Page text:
A closer look at the history behind the drama series Versailles.
Runtime: 5 minutes
Inside Versailles - Paris Peace Conference, 1919 - Netflix
The Paris Peace Conference, also known as Versailles Peace Conference, was the meeting of the victorious Allied Powers following the end of World War I to set the peace terms for the defeated Central Powers. Involving diplomats from 32 countries and nationalities, the major or main decisions were the creation of the League of Nations, as well as the five peace treaties with the defeated states; the awarding of German and Ottoman overseas possessions as “mandates”, chiefly to Britain and France; reparations imposed on Germany; and the drawing of new national boundaries (sometimes with plebiscites) to better reflect ethnic boundaries. The main result was the Treaty of Versailles with Germany, which in section 231 laid the guilt for the war on “the aggression of Germany and her allies”. This provision proved humiliating for Germany and set the stage for the expensive reparations Germany was intended to pay (it paid only a small portion before reparations ended in 1931). The five major powers (France, Britain, Italy, Japan and the United States) controlled the Conference. And the “Big Four” were the Prime Minister of France, Georges Clemenceau; the Prime Minister of the United Kingdom, David Lloyd George; the President of the United States, Woodrow Wilson; and the Prime Minister of Italy, Vittorio Emanuele Orlando. They met together informally 145 times and made all the major decisions, which in turn were ratified by the others. The conference began on January 18, 1919, and with respect to its end date Professor Michael Neiberg has noted:
Although the senior statesmen stopped working personally on the conference in June 1919, the formal peace process did not really end until July 1923, when the Treaty of Lausanne was signed".
Inside Versailles - Overview and direct results - Netflix
The Conference opened on 18 January 1919. This date was symbolic, as it was the anniversary of the proclamation of William I as German Emperor in 1871, in the Hall of Mirrors at the Palace of Versailles, shortly before the end of the Siege of Paris - a day itself imbued with significance in its turn in Germany as the anniversary of the establishment of the Kingdom of Prussia in 1701. The Delegates from 27 nations (delegates representing 5 nationalities were for the most part ignored) were assigned to 52 commissions, which held 1,646 sessions to prepare reports, with the help of many experts, on topics ranging from prisoners of war to undersea cables, to international aviation, to responsibility for the war. Key recommendations were folded into the Treaty of Versailles with Germany, which had 15 chapters and 440 clauses, as well as treaties for the other defeated nations. The five major powers (France, Britain, Italy, the U.S., and Japan) controlled the Conference. Amongst the “Big Five”, in practice Japan only sent a former prime minister and played a small role; and the “Big Four” leaders dominated the conference. The four met together informally 145 times and made all the major decisions, which in turn were ratified by other attendees. The open meetings of all the delegations approved the decisions made by the Big Four. The conference came to an end on 21 January 1920 with the inaugural General Assembly of the League of Nations.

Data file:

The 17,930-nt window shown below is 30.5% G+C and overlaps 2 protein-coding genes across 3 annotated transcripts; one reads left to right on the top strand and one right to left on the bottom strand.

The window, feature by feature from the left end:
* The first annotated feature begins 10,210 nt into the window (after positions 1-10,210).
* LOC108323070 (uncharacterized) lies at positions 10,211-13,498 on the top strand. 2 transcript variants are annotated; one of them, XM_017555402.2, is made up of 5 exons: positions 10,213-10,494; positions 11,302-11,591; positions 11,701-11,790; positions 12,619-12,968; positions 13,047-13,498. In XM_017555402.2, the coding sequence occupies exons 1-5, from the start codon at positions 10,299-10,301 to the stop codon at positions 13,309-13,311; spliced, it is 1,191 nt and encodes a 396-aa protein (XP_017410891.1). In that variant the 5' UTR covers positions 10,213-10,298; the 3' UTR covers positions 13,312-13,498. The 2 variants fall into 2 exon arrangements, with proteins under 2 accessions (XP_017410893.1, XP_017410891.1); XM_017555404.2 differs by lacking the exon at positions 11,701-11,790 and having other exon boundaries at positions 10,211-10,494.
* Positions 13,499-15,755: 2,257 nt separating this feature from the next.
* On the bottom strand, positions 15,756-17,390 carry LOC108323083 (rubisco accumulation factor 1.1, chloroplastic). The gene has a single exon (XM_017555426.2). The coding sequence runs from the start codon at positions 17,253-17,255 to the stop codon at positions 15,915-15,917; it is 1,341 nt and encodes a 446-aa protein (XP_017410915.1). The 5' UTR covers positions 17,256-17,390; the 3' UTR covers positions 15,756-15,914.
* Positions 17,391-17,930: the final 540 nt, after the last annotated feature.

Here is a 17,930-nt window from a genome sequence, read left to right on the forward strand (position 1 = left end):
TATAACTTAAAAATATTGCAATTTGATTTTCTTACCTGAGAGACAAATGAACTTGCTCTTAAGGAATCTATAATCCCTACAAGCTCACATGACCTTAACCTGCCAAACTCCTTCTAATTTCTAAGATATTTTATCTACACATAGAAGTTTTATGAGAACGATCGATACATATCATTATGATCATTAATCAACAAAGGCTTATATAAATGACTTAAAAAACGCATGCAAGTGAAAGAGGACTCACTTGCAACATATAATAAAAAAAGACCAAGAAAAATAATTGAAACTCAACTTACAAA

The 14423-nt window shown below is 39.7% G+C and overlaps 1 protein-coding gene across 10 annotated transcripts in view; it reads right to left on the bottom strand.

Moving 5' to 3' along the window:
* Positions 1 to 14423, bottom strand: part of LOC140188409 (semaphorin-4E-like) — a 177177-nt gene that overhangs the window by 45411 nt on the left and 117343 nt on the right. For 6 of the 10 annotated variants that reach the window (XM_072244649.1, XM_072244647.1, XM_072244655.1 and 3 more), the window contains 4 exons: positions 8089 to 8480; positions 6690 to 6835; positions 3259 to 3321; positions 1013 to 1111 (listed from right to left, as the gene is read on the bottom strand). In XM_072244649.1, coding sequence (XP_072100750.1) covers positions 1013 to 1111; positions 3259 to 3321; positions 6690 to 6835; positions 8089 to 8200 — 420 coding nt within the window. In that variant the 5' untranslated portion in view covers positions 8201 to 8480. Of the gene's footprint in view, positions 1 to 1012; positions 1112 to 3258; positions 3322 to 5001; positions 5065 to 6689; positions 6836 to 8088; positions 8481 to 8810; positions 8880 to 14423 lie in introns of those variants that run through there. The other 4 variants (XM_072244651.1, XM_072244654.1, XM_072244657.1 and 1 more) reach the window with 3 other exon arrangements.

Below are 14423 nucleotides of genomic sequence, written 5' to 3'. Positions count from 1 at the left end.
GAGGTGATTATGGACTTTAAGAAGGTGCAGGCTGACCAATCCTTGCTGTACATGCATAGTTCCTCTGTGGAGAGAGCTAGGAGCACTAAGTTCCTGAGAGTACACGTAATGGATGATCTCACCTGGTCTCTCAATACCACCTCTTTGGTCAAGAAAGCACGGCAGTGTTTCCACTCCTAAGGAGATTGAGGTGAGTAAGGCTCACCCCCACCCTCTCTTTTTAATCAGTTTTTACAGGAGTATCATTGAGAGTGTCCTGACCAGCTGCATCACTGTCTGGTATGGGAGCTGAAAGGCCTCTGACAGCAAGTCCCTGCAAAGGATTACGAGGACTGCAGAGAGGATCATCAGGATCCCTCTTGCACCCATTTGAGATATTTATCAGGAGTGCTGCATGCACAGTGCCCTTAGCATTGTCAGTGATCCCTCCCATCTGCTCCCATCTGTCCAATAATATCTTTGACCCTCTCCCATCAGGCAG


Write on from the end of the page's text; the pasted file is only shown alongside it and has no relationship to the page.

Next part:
Five major peace treaties were prepared at the Paris Peace Conference (with, in parentheses, the affected countries): the Treaty of Versailles, 28 June 1919, (Germany) the Treaty of Saint-Germain, 10 September 1919, (Austria) the Treaty of Neuilly, 27 November 1919, (Bulgaria) the Treaty of Trianon, 4 June 1920, (Hungary) the Treaty of Sèvres, 10 August 1920; subsequently revised by the Treaty of Lausanne, 24 July 1923, (Ottoman Empire/Republic of Turkey). The major decisions were the establishment of the League of Nations; the five peace treaties with defeated enemies; the awarding of German and Ottoman overseas possessions as “mandates”, chiefly to members of the British Empire and to France; reparations imposed on Germany, and the drawing of new national boundaries (sometimes with plebiscites) to better reflect the forces of nationalism. The main result was the Treaty of Versailles, with Germany, which in section 231 laid the guilt for the war on “the aggression of Germany and her allies”. This provision proved humiliating for Germany and set the stage for very high reparations Germany was supposed to pay (it paid only a small portion before reparations ended in 1931). As the conference's decisions were enacted unilaterally, and largely on the whims of the Big Four, for its duration Paris was effectively the center of a world government, which deliberated over and implemented the sweeping changes to the political geography of Europe. Most famously, the Treaty of Versailles itself weakened Germany's military and placed full blame for the war and costly reparations on Germany's shoulders – the humiliation and resentment in Germany is sometimes considered one of the causes of Nazi electoral successes and indirectly a cause of World War II. The League of Nations proved controversial in the United States as critics said it subverted the powers of Congress to declare war; the U.S. Senate did not ratify any of the peace treaties and the U.S. never joined the League – instead, the Harding administration of 1921-1923 concluded new treaties with Germany, Austria, and Hungary. Republican Germany was not invited to attend the conference at Versailles. Representatives of White Russia (but not Communist Russia) were present. Numerous other nations did send delegations in order to appeal for various unsuccessful additions to the treaties; parties lobbied for causes ranging from independence for the countries of the South Caucasus to Japan's unsuccessful demand for racial equality amongst the other Great Powers.
Inside Versailles - References - Netflix